Who Was King Solomon?
Solomon was the third and final king of the unified nation of Israel, succeeding King Saul and King David. He was the son of David and Bathsheba, the former wife of Uriah the Hittite whom David had killed to cover his infidelity with Bathsheba while her husband was on the battlefront. Solomon wrote the Song of Solomon, the book of Ecclesiastes, and much of the book of Proverbs. His writing of Ecclesiastes is disputed by some, but Solomon is the only “son of David” to be “king over Israel in Jerusalem” (Ecclesiastes 1:1-12), and many of the descriptions of the author fit Solomon well. Solomon ruled for 40 years (1 Kings 11:42).
When Solomon rose to the throne, he sought after God, and God gave him an opportunity to request for whatever he desired. Solomon humbly recognized his inability to rule well and nobly asked God for the wisdom he would need to govern God’s people righteously. God gave him wisdom and also wealth (1 Kings 3:4-15). In fact, "King Solomon was greater in riches and wisdom than all the other kings of the earth" (1 Kings 10:23). God also gave Solomon peace on all fronts during most of his reign (1 Kings 4:20-25).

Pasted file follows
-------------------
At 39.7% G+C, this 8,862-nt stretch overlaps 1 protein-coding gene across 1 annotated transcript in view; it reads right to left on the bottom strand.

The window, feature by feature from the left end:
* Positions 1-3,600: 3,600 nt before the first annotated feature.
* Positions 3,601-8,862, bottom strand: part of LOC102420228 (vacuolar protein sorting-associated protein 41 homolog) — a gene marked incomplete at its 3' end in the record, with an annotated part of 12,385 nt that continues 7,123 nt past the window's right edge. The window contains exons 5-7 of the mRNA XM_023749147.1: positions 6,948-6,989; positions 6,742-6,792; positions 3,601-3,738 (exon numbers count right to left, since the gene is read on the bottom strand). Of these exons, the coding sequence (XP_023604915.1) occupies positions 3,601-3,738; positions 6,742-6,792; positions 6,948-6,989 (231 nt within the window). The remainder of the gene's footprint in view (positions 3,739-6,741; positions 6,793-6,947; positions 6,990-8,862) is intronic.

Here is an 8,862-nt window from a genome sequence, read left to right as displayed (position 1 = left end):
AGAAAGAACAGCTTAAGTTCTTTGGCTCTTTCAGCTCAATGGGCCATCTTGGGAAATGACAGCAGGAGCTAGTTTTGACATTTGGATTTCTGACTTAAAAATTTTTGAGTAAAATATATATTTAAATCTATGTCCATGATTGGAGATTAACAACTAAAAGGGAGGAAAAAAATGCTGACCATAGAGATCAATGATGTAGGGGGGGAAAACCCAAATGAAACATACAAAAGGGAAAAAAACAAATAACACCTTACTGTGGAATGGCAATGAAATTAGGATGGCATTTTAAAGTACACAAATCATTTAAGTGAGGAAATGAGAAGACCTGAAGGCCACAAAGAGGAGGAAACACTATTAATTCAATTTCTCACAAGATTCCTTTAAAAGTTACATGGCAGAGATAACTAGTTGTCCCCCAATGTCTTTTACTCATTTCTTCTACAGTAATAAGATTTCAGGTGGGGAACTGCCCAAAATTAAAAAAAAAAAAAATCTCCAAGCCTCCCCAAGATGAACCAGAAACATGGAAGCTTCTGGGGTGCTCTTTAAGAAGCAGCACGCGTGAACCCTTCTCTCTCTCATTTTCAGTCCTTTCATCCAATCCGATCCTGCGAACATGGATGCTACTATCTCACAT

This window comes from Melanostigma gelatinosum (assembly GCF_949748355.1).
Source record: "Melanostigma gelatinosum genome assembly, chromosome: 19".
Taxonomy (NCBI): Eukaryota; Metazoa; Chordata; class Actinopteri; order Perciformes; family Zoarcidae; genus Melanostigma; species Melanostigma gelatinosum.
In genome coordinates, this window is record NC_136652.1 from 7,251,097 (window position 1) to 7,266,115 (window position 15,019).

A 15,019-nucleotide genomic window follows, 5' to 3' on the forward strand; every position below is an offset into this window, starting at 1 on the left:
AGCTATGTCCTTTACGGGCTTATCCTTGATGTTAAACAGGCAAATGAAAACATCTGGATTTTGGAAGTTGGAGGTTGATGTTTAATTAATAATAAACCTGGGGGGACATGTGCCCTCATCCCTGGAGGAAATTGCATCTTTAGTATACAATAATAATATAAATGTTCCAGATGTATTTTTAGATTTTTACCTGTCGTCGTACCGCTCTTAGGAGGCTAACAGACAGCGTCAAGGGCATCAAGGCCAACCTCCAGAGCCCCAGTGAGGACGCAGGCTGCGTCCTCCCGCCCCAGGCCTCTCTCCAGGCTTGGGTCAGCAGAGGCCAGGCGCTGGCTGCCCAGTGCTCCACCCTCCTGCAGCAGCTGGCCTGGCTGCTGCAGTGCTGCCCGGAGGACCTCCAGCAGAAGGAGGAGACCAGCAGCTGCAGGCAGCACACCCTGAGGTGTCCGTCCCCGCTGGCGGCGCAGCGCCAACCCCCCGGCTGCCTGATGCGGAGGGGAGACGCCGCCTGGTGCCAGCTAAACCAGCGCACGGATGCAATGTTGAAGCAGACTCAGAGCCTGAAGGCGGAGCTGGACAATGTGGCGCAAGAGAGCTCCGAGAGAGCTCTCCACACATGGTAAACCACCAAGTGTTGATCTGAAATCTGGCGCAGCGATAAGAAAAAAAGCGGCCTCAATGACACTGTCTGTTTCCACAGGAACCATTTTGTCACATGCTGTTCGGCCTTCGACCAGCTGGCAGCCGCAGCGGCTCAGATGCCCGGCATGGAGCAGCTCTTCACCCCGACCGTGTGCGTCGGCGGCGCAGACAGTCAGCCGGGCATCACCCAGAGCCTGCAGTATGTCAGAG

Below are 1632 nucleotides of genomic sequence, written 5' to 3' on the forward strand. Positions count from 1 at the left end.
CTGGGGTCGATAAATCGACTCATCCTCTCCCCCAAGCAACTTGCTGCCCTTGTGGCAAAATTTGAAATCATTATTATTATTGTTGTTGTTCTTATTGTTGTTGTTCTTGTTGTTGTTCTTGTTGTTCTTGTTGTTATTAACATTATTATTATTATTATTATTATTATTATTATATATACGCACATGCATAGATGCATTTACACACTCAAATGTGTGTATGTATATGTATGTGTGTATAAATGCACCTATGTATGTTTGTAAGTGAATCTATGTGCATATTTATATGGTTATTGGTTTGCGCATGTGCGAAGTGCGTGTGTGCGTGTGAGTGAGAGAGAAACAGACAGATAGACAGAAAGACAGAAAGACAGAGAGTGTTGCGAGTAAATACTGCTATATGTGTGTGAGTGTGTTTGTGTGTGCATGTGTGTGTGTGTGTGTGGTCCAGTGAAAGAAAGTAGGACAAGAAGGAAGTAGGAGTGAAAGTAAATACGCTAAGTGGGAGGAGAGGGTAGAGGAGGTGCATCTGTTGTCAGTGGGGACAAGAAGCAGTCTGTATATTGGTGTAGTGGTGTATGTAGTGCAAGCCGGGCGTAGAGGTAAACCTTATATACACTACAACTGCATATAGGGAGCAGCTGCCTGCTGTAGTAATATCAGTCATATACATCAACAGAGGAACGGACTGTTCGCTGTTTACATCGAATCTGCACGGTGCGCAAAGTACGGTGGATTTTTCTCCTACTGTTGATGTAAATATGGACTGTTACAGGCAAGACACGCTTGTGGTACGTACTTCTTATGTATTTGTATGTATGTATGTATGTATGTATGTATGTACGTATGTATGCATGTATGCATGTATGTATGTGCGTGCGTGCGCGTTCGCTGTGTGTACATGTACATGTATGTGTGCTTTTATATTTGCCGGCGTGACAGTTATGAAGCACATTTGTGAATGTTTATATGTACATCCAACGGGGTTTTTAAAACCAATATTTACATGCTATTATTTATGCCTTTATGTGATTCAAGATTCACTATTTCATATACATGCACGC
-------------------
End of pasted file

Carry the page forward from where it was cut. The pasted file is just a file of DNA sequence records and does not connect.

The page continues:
A well-known example of Solomon’s wisdom is his judgment in a dispute over the identity of the actual mother of an infant child (1 Kings 3:16-28). Solomon offered to split the living child in half, understanding that the true mother would prefer to lose her son to another woman than to have him killed. Solomon was not only wise in his rule as King but had excellent general wisdom as well. The Queen of Sheba traveled 1,200 miles to confirm the stories of his wisdom and dignity (1 Kings 10).
"Solomon answered all her questions; nothing was too hard for the king to explain to her. When the queen of Sheba saw all the wisdom of Solomon and the palace he had built, the food on his table, the seating of his officials, the attending servants in their robes, his cupbearers, and the burnt offerings he made at the temple of the LORD, she was overwhelmed" (1 Kings 10:3-5). Solomon showed not only his knowledge but also his wisdom into action in the way his kingdom operated.
Famous Bible Quotes from King Solomon
"A fool gives full vent to his spirit, but a wise man quietly holds it back." ~ Proverbs 29:11
"The way of a fool is right in his own eyes, but a wise man listens to advice." ~ Proverbs 12:15
"Trust in the Lord with all your heart, and do not lean on your own understanding." ~ Proverbs 3:5
"Do not speak in the hearing of a fool, for he will despise the good sense of your words." ~ Proverbs 23:9